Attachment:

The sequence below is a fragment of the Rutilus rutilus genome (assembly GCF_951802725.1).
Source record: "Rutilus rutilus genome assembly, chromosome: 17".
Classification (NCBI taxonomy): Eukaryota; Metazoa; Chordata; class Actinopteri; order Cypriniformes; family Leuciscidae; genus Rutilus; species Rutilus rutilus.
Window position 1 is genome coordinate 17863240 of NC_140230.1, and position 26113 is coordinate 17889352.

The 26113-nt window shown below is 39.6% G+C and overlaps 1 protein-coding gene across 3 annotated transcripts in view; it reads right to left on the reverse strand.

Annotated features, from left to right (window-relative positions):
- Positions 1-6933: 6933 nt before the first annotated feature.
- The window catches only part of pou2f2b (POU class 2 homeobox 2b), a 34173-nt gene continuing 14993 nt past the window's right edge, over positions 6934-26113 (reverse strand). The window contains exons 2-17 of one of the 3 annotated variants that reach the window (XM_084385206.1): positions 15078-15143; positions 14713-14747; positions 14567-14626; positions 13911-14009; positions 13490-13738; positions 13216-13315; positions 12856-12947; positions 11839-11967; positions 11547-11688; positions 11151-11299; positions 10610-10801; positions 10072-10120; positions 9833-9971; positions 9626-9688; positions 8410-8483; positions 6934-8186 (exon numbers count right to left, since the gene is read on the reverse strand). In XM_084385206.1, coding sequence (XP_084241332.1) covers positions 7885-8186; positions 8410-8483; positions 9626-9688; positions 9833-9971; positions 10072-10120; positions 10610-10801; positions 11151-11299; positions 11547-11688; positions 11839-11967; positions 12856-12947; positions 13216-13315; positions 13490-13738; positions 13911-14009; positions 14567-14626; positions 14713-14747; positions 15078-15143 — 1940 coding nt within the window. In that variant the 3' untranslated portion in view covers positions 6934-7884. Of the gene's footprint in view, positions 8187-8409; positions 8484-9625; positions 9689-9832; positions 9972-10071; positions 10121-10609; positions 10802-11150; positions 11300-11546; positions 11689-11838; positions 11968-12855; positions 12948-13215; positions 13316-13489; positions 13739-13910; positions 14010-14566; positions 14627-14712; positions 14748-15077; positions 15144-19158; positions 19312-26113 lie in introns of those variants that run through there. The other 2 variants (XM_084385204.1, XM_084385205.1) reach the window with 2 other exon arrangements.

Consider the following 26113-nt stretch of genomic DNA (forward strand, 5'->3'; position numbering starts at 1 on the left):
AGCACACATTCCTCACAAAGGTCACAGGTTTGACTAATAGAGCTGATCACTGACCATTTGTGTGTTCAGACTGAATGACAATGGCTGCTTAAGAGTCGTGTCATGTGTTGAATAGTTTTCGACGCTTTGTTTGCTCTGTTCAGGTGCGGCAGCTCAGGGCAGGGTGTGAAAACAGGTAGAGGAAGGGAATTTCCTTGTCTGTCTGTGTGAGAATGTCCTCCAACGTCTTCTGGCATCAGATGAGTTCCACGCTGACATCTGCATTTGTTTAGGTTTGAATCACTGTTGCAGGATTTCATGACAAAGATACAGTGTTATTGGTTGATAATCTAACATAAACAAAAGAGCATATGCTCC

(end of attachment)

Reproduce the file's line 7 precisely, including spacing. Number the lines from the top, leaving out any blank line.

- Positions 1-6933: 6933 nt before the first annotated feature.